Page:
Censored Website Editor Talks about Media Control in Sri Lanka

by    /  October 29, 2011  / No comments

Two Sri Lankan Internet Service Providers blocked access to the independent news website Lanka-e-News. “This decision by Sri Lanka Telecom (SLT) and Dialog Axiata PLC to block the Lanka-e-News site reflects the increase in censorship in Sri Lanka,” Reporters Without Borders said. “We urge these ISPs not to discriminate against news sites that are critical of the government and to restore access to Lanka-e-News. The government must also stop pressuring ISPs and guarantee their independence.”

The hounding of Lanka-e-News has intensified this year. An arson attack on its headquarters in the Colombo suburb of Malabe in the early hours of 31 January gutted most of the building including the rooms housing its computers and library and forced it to suspend all activities.

The Lanka-e-News political journalist and cartoonist Prageeth Eknaligoda is meanwhile still missing. He disappeared on 24 January 2010 (See the support campaign).

Several other sites, including the Sri Lanka Guardian, are permanently blocked. Groundviews and its partner site Vikalpa were temporarily blocked on 20 June, like the Transparency International site.

Lanka-e-News editor Sandaruwan Senadheera, who fled into exile a year ago, has been interviewed by Reporters Without Borders about the current state of media freedom and freedom of information in Sri Lanka:

Why is Lanka-e-News (LeN) so important, what makes it different from other websites in Sri Lanka?

The media are under a lot of pressure at the moment in Sri Lanka. All electronic media require an annually renewable government license, so it’s as if the media were under the government’s control. It’s at a time like this that LeN is most important to the people in Sri Lanka. LeN was the first Sinhalese online media and we were the first to use the Sinhala language correctly in html. One of the main differences is that, unlike other websites in Sri Lanka, LeN is subject to zero influence from the government or any other political bodies.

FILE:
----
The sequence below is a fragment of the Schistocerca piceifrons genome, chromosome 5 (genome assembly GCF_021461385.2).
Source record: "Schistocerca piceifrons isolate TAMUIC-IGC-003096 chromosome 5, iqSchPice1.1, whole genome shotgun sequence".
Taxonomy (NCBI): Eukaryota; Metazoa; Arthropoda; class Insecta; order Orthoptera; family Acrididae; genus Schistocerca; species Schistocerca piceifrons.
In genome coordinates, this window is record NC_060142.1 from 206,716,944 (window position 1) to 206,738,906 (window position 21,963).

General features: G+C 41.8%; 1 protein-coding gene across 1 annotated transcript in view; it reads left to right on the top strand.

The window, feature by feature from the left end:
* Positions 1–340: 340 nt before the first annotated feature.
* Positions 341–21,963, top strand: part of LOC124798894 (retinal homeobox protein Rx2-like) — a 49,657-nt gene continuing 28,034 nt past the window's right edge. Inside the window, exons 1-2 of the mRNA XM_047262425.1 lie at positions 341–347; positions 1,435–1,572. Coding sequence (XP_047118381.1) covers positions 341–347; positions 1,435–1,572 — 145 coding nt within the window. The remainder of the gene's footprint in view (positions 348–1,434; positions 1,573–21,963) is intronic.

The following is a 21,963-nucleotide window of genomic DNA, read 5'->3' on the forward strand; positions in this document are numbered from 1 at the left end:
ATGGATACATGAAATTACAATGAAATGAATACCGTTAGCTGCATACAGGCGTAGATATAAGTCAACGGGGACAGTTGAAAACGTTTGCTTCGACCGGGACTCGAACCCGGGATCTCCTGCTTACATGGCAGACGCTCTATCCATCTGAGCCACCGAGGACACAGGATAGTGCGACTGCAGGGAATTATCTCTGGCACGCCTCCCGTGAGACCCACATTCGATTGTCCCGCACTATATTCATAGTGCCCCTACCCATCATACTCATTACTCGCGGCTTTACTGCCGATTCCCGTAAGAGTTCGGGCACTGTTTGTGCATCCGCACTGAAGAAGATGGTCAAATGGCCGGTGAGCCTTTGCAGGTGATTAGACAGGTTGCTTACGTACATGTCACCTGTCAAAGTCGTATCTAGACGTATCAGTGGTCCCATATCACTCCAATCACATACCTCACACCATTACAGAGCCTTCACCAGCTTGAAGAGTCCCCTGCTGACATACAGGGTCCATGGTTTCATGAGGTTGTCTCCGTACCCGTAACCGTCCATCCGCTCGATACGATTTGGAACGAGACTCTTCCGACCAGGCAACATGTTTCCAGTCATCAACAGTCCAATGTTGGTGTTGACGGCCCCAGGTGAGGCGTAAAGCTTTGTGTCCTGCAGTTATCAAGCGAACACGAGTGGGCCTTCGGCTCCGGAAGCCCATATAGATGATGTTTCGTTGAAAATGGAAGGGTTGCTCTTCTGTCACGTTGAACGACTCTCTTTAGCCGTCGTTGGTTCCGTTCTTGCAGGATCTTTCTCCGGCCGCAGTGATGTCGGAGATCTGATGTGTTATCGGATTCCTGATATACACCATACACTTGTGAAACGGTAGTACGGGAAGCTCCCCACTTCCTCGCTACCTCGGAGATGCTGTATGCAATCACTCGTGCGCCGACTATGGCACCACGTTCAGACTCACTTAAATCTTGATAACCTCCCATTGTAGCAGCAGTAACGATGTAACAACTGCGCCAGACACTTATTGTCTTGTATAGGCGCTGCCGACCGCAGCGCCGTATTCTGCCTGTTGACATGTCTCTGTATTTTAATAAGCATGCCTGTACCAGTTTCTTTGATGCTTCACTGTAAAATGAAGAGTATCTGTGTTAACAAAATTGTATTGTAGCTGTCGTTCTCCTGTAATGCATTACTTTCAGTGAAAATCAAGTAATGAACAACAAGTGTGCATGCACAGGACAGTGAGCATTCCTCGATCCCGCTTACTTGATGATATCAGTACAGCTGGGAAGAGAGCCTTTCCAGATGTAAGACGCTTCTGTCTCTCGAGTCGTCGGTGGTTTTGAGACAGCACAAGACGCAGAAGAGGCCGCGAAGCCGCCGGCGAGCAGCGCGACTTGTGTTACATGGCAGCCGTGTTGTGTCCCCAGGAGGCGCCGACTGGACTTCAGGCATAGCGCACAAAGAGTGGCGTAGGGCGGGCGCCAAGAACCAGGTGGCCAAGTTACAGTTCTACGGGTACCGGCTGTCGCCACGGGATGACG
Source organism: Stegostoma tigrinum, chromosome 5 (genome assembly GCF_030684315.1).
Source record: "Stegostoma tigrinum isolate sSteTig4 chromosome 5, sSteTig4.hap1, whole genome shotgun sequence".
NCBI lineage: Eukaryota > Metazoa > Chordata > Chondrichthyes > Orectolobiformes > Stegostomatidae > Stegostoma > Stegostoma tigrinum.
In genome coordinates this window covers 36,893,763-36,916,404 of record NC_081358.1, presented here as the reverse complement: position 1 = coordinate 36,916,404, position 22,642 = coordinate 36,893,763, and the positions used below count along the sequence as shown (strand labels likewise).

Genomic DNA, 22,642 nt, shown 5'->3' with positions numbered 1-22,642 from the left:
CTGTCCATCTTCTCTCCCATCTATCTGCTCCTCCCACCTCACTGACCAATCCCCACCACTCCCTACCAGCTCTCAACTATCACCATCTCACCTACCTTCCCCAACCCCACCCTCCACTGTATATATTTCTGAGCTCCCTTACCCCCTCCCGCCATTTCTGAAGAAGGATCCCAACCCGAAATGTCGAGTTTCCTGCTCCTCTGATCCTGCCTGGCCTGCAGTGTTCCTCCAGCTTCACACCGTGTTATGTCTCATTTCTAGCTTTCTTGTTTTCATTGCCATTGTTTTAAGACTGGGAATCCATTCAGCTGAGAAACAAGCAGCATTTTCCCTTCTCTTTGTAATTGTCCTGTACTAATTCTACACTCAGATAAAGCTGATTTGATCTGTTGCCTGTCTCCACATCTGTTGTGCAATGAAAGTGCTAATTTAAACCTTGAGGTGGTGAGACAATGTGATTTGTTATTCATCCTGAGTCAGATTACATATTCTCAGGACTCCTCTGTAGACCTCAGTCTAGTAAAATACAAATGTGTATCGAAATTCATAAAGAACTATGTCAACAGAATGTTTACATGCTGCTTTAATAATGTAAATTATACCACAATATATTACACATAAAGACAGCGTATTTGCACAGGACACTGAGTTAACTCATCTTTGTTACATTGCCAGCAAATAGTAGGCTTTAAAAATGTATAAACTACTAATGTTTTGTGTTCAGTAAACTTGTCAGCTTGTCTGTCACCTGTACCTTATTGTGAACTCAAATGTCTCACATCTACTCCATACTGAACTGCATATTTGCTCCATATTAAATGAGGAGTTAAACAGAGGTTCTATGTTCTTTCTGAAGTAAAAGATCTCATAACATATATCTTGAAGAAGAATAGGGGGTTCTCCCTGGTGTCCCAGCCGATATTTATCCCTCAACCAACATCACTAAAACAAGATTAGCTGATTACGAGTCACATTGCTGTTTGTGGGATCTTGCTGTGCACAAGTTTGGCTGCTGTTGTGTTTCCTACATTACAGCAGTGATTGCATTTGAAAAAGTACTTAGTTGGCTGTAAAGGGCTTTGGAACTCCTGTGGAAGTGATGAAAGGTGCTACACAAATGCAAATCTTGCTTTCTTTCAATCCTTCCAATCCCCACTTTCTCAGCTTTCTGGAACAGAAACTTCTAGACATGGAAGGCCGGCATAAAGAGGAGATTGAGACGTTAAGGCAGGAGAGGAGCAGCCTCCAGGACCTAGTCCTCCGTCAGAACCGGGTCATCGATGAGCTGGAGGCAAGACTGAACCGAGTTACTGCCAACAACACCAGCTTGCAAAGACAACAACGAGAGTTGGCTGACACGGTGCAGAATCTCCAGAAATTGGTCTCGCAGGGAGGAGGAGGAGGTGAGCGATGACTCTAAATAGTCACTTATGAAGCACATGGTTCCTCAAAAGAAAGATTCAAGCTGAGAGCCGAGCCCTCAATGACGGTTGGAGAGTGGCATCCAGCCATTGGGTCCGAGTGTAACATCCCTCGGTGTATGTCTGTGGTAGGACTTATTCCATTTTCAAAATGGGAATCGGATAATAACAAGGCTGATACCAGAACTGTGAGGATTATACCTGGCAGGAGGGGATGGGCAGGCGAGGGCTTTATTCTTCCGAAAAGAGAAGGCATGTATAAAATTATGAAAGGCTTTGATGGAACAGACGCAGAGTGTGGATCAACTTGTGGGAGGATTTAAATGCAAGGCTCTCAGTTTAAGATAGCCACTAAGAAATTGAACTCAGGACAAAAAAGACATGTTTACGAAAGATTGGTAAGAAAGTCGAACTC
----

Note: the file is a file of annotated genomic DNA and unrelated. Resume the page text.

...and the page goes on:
Why are the media not free? Can you give examples?

The Rajapakse regime has been more hostile to journalists than any other government since independence in 1948. It is involved in a lot of corruption and it abuses its power to ensure that the word does not get out about its corruption. In the latest example, the chairman of the television channel TNL, Shaan Wickramasinghe, received death threats because he revealed the government’s corrupt involvement in the Sri Lankan share market.

Have there been any changes since the official end of the war in 2009?

There has been a change. Media freedom has gone from bad to worse. The biggest exodus of journalists has been since the end of the war.

Since the torching and closure of LeN’s office, the number of volunteer journalists and informants has increased dramatically. Before there were only four journalists working openly at LeN but now the numbers have increased tenfold and the number of informants have increased a hundredfold. This proves that Sri Lankans are in dire need of access to truthful information.

What about print media, some, like Uthayan, are still operating, aren’t they?

Right, Uthayan is an independent newspaper but the journalists who work there receive a lot of threats.

What can you tell us about Prageeth Ekneligoda, the LeN cartoonist and journalist?

The media minister at the time of Prageeth’s disappearance, Lakshman Yapa Abeywardana, personally told LeN that we would receive good news about Prageeth “within a week.” This is clear evidence that the government was involved in his disappearance.

What is needed to improve the situation of press freedom in Sri Lanka?

I think that the Constitution’s cancelled 17th amendment [envisaging the creation of an independent electoral commission to guarantee electoral transparency] needs to be reintroduced not only to bring back press freedom but also for democracy, law and order, and justice in Sri Lanka. The international community needs to exert greater pressure than just stopping [Sri Lanka’s benefits under the Generalised System of Preferences Plus]. In fact the international community has a big responsibility in this aspect.

This interview was originally published in Reporters without Borders

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